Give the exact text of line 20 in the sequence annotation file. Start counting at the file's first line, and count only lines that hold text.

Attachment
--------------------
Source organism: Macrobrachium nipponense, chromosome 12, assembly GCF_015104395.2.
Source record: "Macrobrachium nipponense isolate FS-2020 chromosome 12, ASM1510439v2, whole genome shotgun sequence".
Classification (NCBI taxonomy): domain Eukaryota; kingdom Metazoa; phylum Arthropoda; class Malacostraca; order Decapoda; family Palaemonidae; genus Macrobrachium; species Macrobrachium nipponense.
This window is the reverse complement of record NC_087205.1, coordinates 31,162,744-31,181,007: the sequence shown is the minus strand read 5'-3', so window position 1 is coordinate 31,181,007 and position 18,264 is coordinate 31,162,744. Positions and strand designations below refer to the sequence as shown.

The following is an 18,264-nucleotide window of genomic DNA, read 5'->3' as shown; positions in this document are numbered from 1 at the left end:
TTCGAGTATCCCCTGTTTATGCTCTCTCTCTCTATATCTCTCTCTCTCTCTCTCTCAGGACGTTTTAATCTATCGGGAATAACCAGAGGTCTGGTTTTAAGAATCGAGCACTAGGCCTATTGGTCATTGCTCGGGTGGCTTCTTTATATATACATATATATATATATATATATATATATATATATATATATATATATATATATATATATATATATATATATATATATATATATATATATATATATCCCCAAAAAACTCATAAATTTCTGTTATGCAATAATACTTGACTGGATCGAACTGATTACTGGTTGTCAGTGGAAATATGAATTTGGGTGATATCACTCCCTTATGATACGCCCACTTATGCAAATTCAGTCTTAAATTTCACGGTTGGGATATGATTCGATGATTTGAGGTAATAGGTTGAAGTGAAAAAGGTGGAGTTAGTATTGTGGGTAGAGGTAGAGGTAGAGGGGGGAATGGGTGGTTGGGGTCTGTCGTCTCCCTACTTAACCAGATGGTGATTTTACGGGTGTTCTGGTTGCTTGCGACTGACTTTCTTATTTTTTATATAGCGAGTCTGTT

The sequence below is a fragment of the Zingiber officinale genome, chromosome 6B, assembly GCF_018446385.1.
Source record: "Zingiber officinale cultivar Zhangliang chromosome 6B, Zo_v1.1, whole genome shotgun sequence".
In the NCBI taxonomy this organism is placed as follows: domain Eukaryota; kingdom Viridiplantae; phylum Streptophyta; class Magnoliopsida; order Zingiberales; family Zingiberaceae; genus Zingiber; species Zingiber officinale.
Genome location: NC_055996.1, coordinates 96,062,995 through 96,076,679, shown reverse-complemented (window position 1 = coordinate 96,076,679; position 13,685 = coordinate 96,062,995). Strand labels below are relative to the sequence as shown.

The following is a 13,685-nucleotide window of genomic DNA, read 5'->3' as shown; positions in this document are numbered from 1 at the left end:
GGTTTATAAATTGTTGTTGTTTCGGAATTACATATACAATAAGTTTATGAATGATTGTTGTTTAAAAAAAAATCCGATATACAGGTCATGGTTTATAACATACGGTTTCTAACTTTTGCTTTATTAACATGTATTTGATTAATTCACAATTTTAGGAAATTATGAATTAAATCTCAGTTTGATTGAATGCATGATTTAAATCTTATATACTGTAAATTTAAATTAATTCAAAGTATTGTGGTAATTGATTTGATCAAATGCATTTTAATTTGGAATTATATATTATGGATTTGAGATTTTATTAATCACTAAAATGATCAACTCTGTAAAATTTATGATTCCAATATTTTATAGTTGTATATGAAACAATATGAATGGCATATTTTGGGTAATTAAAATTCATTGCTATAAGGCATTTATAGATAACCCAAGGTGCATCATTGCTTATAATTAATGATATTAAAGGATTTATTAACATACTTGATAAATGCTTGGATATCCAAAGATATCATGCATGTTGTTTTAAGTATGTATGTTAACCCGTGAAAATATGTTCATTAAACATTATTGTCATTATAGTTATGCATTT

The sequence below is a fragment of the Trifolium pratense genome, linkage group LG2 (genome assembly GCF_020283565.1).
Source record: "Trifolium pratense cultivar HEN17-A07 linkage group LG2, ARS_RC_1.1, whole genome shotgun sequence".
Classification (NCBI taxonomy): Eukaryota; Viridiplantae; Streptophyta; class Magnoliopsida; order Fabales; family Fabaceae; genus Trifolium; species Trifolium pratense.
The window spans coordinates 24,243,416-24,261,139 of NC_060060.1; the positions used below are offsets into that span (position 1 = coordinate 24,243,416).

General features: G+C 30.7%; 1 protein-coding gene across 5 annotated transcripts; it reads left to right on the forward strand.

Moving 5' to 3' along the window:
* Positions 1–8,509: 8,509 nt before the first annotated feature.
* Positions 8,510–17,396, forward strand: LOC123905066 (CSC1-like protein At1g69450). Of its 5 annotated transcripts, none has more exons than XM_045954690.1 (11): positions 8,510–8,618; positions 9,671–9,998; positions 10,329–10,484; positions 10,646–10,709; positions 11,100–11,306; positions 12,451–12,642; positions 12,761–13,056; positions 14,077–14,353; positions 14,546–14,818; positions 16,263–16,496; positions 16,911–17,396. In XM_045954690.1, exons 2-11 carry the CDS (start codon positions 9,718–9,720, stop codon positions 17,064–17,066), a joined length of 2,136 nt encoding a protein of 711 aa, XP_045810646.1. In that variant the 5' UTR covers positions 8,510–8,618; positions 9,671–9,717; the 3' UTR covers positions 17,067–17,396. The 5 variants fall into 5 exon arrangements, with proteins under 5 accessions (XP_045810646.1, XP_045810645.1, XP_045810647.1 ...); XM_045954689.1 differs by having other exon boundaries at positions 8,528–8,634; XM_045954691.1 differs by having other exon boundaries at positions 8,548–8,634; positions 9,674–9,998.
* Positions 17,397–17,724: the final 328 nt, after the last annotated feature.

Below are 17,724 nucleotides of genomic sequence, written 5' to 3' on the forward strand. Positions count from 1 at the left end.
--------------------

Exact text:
* Positions 8,510–17,396, forward strand: LOC123905066 (CSC1-like protein At1g69450). Of its 5 annotated transcripts, none has more exons than XM_045954690.1 (11): positions 8,510–8,618; positions 9,671–9,998; positions 10,329–10,484; positions 10,646–10,709; positions 11,100–11,306; positions 12,451–12,642; positions 12,761–13,056; positions 14,077–14,353; positions 14,546–14,818; positions 16,263–16,496; positions 16,911–17,396. In XM_045954690.1, exons 2-11 carry the CDS (start codon positions 9,718–9,720, stop codon positions 17,064–17,066), a joined length of 2,136 nt encoding a protein of 711 aa, XP_045810646.1. In that variant the 5' UTR covers positions 8,510–8,618; positions 9,671–9,717; the 3' UTR covers positions 17,067–17,396. The 5 variants fall into 5 exon arrangements, with proteins under 5 accessions (XP_045810646.1, XP_045810645.1, XP_045810647.1 ...); XM_045954689.1 differs by having other exon boundaries at positions 8,528–8,634; XM_045954691.1 differs by having other exon boundaries at positions 8,548–8,634; positions 9,674–9,998.